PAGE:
1. Elect a Go-Between
In the old days African-Americans, or Americans of any race for that matter, rarely took their problems to court. Community elders were appointed and when they spoke that was the end of the conversation. If you are looking to build a happy and healthy co-parenting environment, you need to find an elder that both of you are comfortable with to assist in your communication efforts. Oftentimes, relationships disintegrate due two issues money and difference in raising children. But, your elders have been there and done that. So finding someone that both of you trust (and it’s vital that both of you trust the person) can be a great asset to your already divided family.
2. Mama and Papa Emails
Sometimes talking gets in the way. If you’ve already identified communications issues in the months leading up to the birth your child, or are recognizing them as you are adjusting to life with a newborn it may be least stressful to communicate in writing rather than verbal altercations. Communicating in writing gives time to be deliberate about conveying your needs and desires in the relationship. BUT do not use texting. While texting is appropriate for daily, light conversation like “Do you have the babies bottle,” when the relationship is already tense the back and forth instant nature of texting can make a situation go from bad to worse. But, emailing is the new love letter and give you an opportunity to consider his feelings as well as perceived reactions.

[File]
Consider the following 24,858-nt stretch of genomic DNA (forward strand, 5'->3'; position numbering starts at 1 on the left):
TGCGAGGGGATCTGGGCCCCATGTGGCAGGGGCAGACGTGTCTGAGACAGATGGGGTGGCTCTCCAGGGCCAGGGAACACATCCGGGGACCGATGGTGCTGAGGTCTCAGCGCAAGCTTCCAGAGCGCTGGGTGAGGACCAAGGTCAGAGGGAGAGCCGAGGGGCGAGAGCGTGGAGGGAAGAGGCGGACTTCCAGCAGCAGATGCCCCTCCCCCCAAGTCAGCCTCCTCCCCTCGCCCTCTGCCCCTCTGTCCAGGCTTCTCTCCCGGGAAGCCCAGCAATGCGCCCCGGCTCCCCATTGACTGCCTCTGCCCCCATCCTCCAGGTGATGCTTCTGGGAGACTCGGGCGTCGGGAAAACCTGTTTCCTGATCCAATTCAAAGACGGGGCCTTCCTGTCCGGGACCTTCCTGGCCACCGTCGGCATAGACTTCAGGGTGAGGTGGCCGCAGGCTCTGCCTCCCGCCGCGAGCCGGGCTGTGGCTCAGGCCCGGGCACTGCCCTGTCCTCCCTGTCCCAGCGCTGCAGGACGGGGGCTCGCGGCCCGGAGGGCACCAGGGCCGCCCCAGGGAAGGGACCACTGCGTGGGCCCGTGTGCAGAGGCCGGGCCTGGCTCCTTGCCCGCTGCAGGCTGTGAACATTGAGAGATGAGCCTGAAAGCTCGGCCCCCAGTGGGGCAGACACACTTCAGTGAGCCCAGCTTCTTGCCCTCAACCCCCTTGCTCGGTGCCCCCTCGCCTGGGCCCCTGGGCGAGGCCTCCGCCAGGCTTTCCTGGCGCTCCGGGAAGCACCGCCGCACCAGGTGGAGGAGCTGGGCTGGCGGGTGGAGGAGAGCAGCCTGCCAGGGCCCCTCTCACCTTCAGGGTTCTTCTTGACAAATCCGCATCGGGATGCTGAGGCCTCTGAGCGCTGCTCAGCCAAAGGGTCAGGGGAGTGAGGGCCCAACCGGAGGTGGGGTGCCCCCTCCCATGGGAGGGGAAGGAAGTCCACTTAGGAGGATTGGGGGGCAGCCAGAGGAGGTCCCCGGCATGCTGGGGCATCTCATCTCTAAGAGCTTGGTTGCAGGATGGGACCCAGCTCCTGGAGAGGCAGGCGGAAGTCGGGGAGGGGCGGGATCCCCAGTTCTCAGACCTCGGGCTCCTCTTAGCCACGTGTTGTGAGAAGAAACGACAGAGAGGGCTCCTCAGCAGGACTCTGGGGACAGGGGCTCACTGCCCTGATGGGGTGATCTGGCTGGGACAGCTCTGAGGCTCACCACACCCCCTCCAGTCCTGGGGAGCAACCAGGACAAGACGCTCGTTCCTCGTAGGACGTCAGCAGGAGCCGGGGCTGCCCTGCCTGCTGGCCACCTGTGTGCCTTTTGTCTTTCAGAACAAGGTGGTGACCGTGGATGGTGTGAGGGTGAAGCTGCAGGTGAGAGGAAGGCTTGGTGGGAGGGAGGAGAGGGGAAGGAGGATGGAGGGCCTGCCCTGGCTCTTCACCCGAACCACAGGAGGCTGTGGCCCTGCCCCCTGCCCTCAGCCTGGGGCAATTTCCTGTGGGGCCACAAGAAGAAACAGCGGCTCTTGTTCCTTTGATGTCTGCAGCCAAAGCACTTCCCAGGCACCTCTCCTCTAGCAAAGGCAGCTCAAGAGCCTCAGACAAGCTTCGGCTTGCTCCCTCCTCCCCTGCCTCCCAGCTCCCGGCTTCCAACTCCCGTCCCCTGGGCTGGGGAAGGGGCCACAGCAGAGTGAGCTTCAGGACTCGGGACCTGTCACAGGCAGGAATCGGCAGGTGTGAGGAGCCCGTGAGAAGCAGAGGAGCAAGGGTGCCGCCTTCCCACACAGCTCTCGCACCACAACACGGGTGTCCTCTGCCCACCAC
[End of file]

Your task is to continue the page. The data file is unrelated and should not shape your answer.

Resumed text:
3. Kid Bank Account
Many parental relationships breakdown due to issues surrounding money. And most of those issues stem from one parent believing money allocated for the raising and rearing of the child is being used as disposable income for the other parent. Rather than handing over control of your mate’s pockets to the court system, allow him the opportunity to put money in an account that can be used for the child’s needs. He can receive a monthly statement of how the money is spent. However, be sure he understands that you having a bus pass, putting gas in your car or even having boots for the winter are a part of your new lifestyle that includes raising kids. Junior doesn’t want to see his mom with holes in her boots.
4. Mommy/ Daddy Mentors
If you have time before your baby is born or even while you are going through turmoil electing mommy and daddy mentors to assist the two of you in your quarrels is one of the best ways to avoid family division. Just remember, you don’t need to approve of his mentor and he doesn’t need to approve of yours. The mentor simply needs to be an adult who has a lifestyle you admire. Specifically, she should probably be married, have children, be financially stable and be able to be honest with you. One of the biggest issues, African-American mommys deal with is not having support in the younger years of child-rearing. We really need it though. Many of us were raised by single parents and may not know exactly what to do when rifts occur between us and our child’s other parent. So a mommy, or daddy for your mate, whose lived through it and come out on top can be a real asset.